Leigh Brackett

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Secret Cinema Presents Star Wars: The Empire Strikes Back Review

Essential

Secret Cinema's Star Wars event is a mind-blowing experience of a lifetime for any Star Wars fan. Running in London over 100 nights from June 4th to September 27th, it's more than twice as big as last summer's gigantic Back to the Future project. The epic installation lets visitors live events from Episode IV: A New Hope before an interactive screening of Episode V: The Empire Strikes Back, the best of the six films to date. And with a cast of 400 performers merging seamlessly into the costumed audience, it's an unforgettable evening.

It begins with an evacuation, as earth-based rebels are called to a secret London location. Before arriving, we are given an identity and wardrobe advice (I was Niles Torwyn, galactic explorer) and told to stay low and keep our faces covered. At Earth Cargo Airlines, we are herded into a loading bay and transported through space to Mos Eisley spaceport on the desert planet Tatooine, where we have several hours to walk around the bustling market town, paying for food and drink with galactic credits while engaging with the people around us. Speaking to strangers or walking into doorways will result in quests and training exercises. And among the crowd, there's a chance to interact with characters like Old Ben Kenobi, Chewbacca, C-3PO, R2-D2 and a gang of fast-talking Jawas, but avoid eye contact with the Storm Troopers. There are also special cocktails and music in the busy Cantina Bar before another transport whisks us off to a Rebel Base and the Death Star itself.

Along the way, virtually the entire final act of A New Hope is taking place around us, often in ways that send chills down the spine. It's a thrilling re-creation of a film that transformed our childhood, and there are at least two "wow" moments that are almost overwhelming. This is followed by the next chapter in the story, a bright digital screening of The Empire Strikes Back accompanied by some very cool live action. Originally released in 1980, the film stands up remarkably well with its sarcastic humour, brittle emotions and some very dark drama, leading to a wonderfully maddening cliffhanger ending. Best of all is the way the script remains centred on the characters, twisting and deepening them while allowing Mark Hamill, Harrison Ford and Carrie Fisher to further develop their most iconic roles.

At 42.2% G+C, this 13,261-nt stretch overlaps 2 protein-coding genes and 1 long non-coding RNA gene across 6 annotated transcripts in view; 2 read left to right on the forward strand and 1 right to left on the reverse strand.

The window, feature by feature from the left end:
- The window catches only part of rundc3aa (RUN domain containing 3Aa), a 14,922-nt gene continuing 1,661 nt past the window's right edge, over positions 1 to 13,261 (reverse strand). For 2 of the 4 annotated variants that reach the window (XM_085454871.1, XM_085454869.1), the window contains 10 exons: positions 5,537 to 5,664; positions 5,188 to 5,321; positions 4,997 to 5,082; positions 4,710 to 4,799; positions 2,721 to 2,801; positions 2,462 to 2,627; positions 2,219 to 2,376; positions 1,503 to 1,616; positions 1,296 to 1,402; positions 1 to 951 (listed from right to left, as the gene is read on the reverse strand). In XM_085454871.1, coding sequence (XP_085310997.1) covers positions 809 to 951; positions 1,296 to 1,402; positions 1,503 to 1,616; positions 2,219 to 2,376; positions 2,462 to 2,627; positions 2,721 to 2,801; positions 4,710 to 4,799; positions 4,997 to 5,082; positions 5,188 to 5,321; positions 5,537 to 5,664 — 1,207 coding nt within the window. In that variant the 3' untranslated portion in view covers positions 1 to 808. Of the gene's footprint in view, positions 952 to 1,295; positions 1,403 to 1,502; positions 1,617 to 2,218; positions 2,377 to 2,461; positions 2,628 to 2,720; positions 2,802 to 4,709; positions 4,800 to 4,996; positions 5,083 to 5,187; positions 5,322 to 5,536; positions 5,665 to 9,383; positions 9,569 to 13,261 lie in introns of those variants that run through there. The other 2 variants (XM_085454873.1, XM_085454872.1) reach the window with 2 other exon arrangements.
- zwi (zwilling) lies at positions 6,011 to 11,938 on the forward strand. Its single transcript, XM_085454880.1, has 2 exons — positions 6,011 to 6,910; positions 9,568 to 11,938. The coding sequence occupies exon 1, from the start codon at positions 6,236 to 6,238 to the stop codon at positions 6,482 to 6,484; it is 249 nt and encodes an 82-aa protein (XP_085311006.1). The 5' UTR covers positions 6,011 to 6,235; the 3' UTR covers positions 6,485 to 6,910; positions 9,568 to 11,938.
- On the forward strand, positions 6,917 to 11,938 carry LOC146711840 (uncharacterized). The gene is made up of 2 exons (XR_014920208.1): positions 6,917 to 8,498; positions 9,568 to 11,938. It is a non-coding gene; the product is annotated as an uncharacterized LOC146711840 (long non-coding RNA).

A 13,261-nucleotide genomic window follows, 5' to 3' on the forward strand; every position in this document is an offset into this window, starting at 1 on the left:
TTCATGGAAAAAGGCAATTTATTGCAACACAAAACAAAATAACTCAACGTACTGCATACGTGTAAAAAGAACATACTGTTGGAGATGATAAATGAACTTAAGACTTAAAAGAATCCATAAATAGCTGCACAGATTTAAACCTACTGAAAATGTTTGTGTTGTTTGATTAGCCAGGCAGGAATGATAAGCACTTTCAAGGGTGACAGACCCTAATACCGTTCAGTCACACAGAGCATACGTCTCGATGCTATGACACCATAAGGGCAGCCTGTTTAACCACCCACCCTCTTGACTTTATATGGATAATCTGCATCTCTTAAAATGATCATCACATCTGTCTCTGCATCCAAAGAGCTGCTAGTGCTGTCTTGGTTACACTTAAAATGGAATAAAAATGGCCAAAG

Continue reading: Secret Cinema Presents Star Wars: The Empire Strikes Back Review

El Dorado Review


Extraordinary
Howard Hawks's penultimate film is a canny reshuffling of his own Rio Bravo as he performs a loose and extended mediation on his favorite themes of loyalty and professionalism.

John Wayne plays Cole Thornton, a gun for hire claiming a job with a land-grabbing cattle baron (Ed Asner). Cole accepts the job until he finds out that his old pal J.P. Harrah (Robert Mitchum, in one of his finest late career performances) is the town sheriff. Cole switches sides but not before being shot by a put-upon rancher's daughter, Joey (Michele Carey), who thinks Cole is still working for Jason. With the bullet lodged near his spine, Cole rejects a risky operation and leaves town looking for work. A year later, Cole returns to town with a young, firebrand partner, Mississippi (James Caan), in tow to find that Jason has hired a legendary gang of gunslingers to force Joey's family off their ranch. Cole also discovers J.P. has deteriorated into a pathetic joke of a drunk after being thrown over by a dame (and Mitchum is not short of harrowing in his efforts to fight back his demons). But Jason's hired guns won't quit, so Cole along with Mississippi and J.P.'s obnoxious deputy Bull (Arthur Hunnicutt) try to head off the gang of hired guns. At the same time, Cole helps J.P. to pull out of his drunken stupor and regain his professionalism.